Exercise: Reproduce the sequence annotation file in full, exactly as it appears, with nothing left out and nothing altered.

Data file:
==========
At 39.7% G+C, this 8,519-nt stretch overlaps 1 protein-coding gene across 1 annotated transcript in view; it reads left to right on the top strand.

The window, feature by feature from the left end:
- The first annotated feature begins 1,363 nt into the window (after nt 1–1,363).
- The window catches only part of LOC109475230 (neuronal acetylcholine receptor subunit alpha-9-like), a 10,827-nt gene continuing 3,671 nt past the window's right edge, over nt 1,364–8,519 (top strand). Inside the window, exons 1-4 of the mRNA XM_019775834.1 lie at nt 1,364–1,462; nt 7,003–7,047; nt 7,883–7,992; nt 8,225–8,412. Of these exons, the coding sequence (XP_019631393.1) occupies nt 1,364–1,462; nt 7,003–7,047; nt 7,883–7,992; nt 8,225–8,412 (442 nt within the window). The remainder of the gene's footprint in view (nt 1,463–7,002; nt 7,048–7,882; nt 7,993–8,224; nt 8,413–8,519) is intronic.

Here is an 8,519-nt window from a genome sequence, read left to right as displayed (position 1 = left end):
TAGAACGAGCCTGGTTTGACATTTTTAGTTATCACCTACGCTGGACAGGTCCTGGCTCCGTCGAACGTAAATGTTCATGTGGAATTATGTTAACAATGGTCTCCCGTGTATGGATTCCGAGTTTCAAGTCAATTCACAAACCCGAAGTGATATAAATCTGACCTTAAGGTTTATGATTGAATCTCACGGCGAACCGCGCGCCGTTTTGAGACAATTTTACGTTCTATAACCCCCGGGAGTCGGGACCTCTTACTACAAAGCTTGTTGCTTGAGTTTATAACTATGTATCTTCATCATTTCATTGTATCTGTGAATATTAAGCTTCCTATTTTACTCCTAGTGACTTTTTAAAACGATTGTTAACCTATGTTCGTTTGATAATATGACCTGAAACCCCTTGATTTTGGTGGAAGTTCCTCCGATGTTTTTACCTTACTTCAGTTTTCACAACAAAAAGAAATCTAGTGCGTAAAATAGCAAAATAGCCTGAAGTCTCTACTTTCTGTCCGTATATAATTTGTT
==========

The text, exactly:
At 39.7% G+C, this 8,519-nt stretch overlaps 1 protein-coding gene across 1 annotated transcript in view; it reads left to right on the top strand.

The window, feature by feature from the left end:
- The first annotated feature begins 1,363 nt into the window (after nt 1–1,363).
- The window catches only part of LOC109475230 (neuronal acetylcholine receptor subunit alpha-9-like), a 10,827-nt gene continuing 3,671 nt past the window's right edge, over nt 1,364–8,519 (top strand). Inside the window, exons 1-4 of the mRNA XM_019775834.1 lie at nt 1,364–1,462; nt 7,003–7,047; nt 7,883–7,992; nt 8,225–8,412. Of these exons, the coding sequence (XP_019631393.1) occupies nt 1,364–1,462; nt 7,003–7,047; nt 7,883–7,992; nt 8,225–8,412 (442 nt within the window). The remainder of the gene's footprint in view (nt 1,463–7,002; nt 7,048–7,882; nt 7,993–8,224; nt 8,413–8,519) is intronic.

Here is an 8,519-nt window from a genome sequence, read left to right as displayed (position 1 = left end):
TAGAACGAGCCTGGTTTGACATTTTTAGTTATCACCTACGCTGGACAGGTCCTGGCTCCGTCGAACGTAAATGTTCATGTGGAATTATGTTAACAATGGTCTCCCGTGTATGGATTCCGAGTTTCAAGTCAATTCACAAACCCGAAGTGATATAAATCTGACCTTAAGGTTTATGATTGAATCTCACGGCGAACCGCGCGCCGTTTTGAGACAATTTTACGTTCTATAACCCCCGGGAGTCGGGACCTCTTACTACAAAGCTTGTTGCTTGAGTTTATAACTATGTATCTTCATCATTTCATTGTATCTGTGAATATTAAGCTTCCTATTTTACTCCTAGTGACTTTTTAAAACGATTGTTAACCTATGTTCGTTTGATAATATGACCTGAAACCCCTTGATTTTGGTGGAAGTTCCTCCGATGTTTTTACCTTACTTCAGTTTTCACAACAAAAAGAAATCTAGTGCGTAAAATAGCAAAATAGCCTGAAGTCTCTACTTTCTGTCCGTATATAATTTGTT